@susannecraig @russbuettner @mmcintire The nature of financial investigation is that you get whatever datapoints you get and you have to tell a story.

With Trump, the story can always be: he's stupid and impulsive, not criminal. Or, he's stupid and impulsive and only a tax cheat.

12/
@susannecraig @russbuettner @mmcintire That might be true.

But I have a hard time seeing that story in the data. I think the deal-level analysis shows that someone -- not Trump, himself -- went to enormous trouble to set up mechanisms for making money disappear in ways that don't seem tax-related.

Why?

13/
@susannecraig @russbuettner @mmcintire I'll try to re-write this in a shorter, easier to digest form later today.

Key question--I'd love accountants and prosecutors to weigh in--what would a $-launderers tax returns look like? How would we know if those returns were laundering or just tax avoidance?

14/end

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More from @adamdavidson

22 Nov
The TV show Yellowstone is such a helpful guide to Trumpism.

It creates a world where heroes are gruff men who say and do bad things, but for the RIGHT reasons.

And they are constantly being hampered by idiot city folk who don't know how cruel and tough the world is.

1/
The villains are federal government officials who cynically use environmental laws to stifle the hard-working real men. And a scheming Lesbian journalist from Seattle.

2/
There is a lot of stuff about wolves to demonstrate that the Real Men of Yellowstone are part of nature--where you kill or get killed, claim territory for your family or perish.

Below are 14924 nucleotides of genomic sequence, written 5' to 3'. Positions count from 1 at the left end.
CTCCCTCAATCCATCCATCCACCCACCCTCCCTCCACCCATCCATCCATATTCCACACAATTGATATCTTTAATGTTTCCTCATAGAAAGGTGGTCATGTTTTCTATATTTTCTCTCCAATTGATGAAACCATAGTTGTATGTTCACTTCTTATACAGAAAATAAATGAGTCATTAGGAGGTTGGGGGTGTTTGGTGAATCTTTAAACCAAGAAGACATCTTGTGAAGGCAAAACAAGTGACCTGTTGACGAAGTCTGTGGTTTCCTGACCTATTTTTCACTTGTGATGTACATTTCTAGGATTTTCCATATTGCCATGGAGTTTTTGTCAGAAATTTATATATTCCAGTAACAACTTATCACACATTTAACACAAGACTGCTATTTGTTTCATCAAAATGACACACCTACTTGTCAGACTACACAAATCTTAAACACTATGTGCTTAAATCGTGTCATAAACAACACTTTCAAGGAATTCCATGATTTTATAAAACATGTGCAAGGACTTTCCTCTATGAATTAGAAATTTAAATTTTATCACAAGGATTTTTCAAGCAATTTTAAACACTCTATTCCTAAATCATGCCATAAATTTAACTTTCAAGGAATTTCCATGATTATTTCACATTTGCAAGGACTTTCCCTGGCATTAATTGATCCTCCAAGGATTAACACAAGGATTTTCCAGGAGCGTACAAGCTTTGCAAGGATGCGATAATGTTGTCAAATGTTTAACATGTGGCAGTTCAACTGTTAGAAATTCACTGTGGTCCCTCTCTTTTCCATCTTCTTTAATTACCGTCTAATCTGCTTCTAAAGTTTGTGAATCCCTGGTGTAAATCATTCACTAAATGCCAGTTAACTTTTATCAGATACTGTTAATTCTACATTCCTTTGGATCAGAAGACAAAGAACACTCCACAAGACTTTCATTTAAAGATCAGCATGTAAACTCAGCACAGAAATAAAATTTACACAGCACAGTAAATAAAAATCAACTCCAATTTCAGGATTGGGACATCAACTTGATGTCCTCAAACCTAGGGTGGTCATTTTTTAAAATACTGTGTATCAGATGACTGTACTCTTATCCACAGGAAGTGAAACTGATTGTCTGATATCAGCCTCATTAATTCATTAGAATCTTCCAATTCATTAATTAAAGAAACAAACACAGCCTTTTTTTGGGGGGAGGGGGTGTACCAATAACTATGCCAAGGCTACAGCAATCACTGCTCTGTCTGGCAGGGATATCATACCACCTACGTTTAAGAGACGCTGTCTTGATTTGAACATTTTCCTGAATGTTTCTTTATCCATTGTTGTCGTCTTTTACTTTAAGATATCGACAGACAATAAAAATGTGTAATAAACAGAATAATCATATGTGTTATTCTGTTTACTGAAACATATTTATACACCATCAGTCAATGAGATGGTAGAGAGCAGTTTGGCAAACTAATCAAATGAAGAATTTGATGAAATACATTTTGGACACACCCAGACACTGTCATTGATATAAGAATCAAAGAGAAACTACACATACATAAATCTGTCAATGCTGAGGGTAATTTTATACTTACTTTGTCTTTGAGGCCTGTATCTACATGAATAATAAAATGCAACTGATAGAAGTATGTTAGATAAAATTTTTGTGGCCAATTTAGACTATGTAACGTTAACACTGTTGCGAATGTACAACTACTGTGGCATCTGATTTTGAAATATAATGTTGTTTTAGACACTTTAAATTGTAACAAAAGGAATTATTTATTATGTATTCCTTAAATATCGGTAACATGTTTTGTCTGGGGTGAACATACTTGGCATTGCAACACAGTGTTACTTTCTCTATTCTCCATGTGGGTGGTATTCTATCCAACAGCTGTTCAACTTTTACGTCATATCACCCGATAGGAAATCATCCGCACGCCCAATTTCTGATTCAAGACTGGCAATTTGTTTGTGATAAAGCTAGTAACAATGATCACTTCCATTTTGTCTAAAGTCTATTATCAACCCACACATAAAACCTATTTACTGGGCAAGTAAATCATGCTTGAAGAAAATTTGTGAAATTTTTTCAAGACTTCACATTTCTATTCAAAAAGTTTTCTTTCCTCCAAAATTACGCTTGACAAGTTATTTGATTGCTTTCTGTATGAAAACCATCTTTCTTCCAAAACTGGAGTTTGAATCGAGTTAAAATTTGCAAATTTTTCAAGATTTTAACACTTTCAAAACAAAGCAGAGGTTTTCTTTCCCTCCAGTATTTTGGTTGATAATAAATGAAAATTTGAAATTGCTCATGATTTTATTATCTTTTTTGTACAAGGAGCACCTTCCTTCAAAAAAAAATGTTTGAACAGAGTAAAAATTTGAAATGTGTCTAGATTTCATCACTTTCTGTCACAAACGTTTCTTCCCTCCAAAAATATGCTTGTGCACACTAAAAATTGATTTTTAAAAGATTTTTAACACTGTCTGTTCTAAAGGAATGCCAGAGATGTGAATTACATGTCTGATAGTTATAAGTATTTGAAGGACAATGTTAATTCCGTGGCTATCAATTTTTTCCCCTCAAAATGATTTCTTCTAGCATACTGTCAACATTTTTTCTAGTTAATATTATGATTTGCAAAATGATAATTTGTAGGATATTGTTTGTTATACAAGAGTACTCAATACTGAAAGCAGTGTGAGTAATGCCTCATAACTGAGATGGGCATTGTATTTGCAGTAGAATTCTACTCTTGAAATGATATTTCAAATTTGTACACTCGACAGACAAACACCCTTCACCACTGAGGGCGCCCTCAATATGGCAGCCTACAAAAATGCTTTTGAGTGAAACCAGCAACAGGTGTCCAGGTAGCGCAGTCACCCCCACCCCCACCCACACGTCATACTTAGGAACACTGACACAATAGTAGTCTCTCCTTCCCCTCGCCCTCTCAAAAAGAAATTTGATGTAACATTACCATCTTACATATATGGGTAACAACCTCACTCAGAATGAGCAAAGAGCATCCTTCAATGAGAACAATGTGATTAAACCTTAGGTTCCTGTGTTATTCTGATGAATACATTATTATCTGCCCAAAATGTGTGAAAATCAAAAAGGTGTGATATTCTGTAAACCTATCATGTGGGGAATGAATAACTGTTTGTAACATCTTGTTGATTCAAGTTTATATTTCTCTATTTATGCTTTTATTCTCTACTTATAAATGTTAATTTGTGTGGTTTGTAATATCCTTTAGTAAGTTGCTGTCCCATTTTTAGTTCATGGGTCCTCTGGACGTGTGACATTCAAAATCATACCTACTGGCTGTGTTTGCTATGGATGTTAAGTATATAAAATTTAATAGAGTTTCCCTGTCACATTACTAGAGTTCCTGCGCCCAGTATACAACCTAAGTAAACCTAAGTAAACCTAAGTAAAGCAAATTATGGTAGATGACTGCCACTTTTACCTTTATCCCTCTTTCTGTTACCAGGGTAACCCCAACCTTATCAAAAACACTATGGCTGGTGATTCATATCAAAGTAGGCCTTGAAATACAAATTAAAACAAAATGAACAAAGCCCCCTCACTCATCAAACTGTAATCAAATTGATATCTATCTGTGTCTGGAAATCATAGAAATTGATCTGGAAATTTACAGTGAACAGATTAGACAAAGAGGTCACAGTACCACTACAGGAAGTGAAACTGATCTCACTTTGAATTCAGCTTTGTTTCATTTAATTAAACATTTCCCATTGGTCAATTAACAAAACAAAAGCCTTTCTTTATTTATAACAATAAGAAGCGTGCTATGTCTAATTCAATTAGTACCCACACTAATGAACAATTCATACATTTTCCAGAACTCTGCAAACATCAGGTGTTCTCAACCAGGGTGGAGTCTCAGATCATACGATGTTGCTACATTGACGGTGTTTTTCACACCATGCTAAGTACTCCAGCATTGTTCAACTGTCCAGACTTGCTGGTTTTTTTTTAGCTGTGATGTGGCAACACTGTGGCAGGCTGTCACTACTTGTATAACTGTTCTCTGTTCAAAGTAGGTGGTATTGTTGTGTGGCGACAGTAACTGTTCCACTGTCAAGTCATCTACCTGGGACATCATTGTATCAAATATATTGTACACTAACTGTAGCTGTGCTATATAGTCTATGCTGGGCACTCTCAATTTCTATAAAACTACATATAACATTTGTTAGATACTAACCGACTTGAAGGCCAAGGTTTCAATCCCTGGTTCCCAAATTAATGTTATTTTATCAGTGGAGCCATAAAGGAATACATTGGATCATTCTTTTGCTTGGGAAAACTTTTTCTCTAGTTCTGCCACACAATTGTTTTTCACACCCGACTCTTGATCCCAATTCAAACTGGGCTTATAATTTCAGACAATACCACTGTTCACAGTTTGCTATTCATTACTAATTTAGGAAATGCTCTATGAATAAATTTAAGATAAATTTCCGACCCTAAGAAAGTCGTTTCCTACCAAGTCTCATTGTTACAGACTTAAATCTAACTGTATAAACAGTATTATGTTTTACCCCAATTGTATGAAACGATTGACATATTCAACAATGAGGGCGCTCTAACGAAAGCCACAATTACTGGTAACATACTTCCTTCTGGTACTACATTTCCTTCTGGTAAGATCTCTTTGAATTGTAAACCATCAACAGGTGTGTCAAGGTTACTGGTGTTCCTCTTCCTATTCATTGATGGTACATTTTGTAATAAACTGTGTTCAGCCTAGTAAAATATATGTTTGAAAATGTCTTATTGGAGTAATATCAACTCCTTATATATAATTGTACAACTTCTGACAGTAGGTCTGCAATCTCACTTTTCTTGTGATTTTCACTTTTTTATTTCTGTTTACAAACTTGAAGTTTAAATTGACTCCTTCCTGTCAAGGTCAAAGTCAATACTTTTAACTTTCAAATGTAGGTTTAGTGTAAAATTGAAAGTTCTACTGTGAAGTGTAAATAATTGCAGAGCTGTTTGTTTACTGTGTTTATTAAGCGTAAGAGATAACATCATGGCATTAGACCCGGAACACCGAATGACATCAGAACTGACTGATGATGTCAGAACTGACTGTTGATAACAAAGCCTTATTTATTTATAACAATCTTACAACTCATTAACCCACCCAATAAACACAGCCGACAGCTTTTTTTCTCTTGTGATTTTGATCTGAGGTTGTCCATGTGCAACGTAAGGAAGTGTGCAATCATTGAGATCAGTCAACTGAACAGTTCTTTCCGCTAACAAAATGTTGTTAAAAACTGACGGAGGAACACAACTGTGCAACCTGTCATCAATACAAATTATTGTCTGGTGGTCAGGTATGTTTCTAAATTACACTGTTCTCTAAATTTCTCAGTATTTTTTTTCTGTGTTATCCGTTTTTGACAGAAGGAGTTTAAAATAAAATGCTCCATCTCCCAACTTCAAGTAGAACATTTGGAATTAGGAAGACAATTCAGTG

3/
Read 5 tweets
18 Nov
@joshtpm @JamesSurowiecki @andergw @savagecolin @brianbeutler James, you are facing the same fundamental misunderstanding of the core Kompromat.

The Trump Org's growth has all been with politically-connected partners in highly corrupt nations.
Azerbaijan: Minister of Transport.
Turkey: close ally of Erdogan.
Indonesia: Hary Tanoe.

1/
@joshtpm @JamesSurowiecki @andergw @savagecolin @brianbeutler ... who is the leader of an ambitious, big spending political party.
- Etc.
Scotland is the one place with no obvious government connection, but I--and the Scottish govt--are quite suspicious about where the money came from.

2/
@joshtpm @JamesSurowiecki @andergw @savagecolin @brianbeutler In the cases I know best, especially Azerbaijan, Trump Org has acknowledged that they were working on a project that served the interests of the pro-iran/pro-Moscow wing of Azerbaijani oligarchy.

3/
Read 8 tweets
29 Sep
This is why I think Trump is doing more than tax avoidance.

This is from financials for the Aberdeen property. It's one page from one year, but tells a story repeated year after year.

I hope at least some stick with me (esp. @susannecraig @russbuettner @mmcintire )

1/